You call this a trial? When it comes to impeachment, not so much.

Why We Wrote This

Are justice and fairness at play in the Senate impeachment trial of President Trump? The answer to that question, it turns out, like the trial itself, is more political than principled.

Senate Television/AP
Ken Starr, an attorney for President Donald Trump, speaks during the impeachment trial against Mr. Trump in the Senate in Washington, Monday, Jan. 27, 2020.

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In the Senate impeachment trial of President Donald Trump, Democrats desperately want to call witnesses to bolster their allegation he shook down a foreign leader for his own political benefit.

They pound the point that a trial has witnesses, and this trial must also have them. But the Constitution is silent on this question – and pretty skimpy on instructions for impeachment generally. Senators have agreed to vote on whether to have witnesses after they ask questions of the two teams on Wednesday and Thursday.

Fairness is another issue constantly raised by both sides. Were this a courtroom trial, with established procedures, there would be far fewer cries of outrage, say experts.

But it’s important to realize that this is not a trial in the classic sense, but a hybrid – part courtroom, and much more a political arena. Senators sit as jurors and judges. And they set their own rules.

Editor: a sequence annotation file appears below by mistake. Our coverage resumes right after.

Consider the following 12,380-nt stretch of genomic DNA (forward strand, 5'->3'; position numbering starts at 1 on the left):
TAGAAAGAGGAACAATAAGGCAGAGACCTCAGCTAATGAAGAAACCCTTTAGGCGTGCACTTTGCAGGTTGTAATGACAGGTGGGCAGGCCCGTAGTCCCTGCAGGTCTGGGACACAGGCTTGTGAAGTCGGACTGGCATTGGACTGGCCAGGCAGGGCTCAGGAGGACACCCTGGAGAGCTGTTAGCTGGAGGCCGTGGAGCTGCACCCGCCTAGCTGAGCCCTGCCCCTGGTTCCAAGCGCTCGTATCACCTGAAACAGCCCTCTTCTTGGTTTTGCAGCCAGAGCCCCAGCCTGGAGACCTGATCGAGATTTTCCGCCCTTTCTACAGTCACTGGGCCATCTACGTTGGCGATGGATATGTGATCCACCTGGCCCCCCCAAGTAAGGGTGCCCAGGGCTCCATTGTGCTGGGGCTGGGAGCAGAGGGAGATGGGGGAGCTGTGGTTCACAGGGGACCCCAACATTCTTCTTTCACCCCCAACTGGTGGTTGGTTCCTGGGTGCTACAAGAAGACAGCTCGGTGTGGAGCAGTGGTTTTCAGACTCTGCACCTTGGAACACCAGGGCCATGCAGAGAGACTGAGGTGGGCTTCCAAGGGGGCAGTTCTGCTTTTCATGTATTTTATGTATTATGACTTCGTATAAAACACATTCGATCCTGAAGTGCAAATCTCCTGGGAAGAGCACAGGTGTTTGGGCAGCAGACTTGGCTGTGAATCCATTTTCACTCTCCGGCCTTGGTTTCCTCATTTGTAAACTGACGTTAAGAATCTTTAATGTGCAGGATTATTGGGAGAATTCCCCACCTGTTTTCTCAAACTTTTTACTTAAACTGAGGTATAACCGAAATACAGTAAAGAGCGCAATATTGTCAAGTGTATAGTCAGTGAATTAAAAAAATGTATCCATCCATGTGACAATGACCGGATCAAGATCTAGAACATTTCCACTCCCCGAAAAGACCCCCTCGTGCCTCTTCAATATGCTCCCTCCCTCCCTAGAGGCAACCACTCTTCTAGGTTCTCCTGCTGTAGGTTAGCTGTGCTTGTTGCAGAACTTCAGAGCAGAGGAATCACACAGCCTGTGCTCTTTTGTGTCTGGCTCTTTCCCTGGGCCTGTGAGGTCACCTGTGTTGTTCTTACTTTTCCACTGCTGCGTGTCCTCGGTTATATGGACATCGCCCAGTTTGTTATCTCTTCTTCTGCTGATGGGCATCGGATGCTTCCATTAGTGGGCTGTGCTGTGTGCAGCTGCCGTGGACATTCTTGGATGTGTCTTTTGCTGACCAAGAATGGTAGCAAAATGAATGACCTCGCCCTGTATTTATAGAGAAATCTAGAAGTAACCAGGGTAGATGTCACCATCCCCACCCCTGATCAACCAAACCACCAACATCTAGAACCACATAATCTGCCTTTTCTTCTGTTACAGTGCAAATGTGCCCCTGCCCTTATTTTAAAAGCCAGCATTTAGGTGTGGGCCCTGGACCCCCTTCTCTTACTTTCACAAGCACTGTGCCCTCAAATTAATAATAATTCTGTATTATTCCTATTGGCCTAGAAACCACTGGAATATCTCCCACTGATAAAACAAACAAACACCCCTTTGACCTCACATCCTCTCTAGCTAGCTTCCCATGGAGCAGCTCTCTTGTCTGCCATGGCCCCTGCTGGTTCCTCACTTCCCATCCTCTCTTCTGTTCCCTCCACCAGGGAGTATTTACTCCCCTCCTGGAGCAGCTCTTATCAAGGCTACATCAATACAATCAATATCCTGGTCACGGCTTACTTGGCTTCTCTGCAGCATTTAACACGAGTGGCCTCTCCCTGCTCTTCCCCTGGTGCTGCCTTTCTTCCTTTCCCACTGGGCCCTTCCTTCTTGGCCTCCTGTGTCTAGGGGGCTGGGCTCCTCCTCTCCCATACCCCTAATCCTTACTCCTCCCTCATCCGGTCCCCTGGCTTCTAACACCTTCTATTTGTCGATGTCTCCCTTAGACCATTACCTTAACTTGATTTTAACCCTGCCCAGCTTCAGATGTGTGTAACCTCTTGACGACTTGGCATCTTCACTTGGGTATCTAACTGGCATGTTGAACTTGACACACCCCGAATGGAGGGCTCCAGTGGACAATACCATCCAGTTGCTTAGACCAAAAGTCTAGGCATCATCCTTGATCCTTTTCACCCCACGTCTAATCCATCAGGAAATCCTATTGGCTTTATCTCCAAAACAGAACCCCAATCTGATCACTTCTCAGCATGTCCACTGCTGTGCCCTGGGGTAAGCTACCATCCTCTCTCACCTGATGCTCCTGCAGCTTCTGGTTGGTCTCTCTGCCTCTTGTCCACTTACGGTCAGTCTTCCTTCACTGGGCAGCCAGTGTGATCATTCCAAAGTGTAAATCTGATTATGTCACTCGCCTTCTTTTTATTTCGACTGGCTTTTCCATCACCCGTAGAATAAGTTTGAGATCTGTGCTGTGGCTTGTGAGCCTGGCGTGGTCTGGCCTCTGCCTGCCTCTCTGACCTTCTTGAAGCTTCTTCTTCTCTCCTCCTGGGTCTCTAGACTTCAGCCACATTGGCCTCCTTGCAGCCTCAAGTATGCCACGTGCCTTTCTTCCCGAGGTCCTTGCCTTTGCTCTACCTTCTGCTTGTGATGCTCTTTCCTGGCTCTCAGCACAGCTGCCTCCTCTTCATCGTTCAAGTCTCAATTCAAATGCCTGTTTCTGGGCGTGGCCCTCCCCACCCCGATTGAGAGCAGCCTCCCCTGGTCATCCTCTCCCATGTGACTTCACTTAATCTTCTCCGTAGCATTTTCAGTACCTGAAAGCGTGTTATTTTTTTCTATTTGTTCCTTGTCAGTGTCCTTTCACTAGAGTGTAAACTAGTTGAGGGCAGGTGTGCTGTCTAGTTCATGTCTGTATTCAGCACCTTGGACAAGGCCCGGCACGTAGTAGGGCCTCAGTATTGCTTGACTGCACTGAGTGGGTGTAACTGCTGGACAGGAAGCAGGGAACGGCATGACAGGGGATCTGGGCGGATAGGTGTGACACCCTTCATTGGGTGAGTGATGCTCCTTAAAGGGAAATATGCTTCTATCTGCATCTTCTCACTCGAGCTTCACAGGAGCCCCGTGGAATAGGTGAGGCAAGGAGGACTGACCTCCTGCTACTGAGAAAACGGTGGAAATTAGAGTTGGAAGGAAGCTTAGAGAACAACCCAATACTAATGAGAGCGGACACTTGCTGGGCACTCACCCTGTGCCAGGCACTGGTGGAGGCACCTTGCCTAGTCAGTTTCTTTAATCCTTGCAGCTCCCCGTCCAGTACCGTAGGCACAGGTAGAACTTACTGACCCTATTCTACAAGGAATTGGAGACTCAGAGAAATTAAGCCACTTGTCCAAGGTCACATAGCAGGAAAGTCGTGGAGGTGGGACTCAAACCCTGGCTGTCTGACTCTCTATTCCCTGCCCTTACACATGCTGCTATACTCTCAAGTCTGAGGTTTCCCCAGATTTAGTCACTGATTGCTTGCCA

“An impeachment trial was never meant to be a real trial,” says Ray Smock, former historian for the House. It is a constitutional process taking place in a political environment, a “power play” between the executive and legislative branches. “Once power is involved,” he says, “you can’t escape political machinations.”

The Senate impeachment trial of President Donald Trump is full of references from both sides to evidence, due process, the Constitution, and of course, fairness.

But it’s important to realize that this is not a trial in the sense of the TV classic “Law & Order,” but a hybrid – part courtroom presided over by the chief justice, and much more a political arena.

Senators sit as jurors and judges. Hardly sequestered, they run to the cameras during breaks to hold dueling press conferences. And they set their own rules, which they can also change.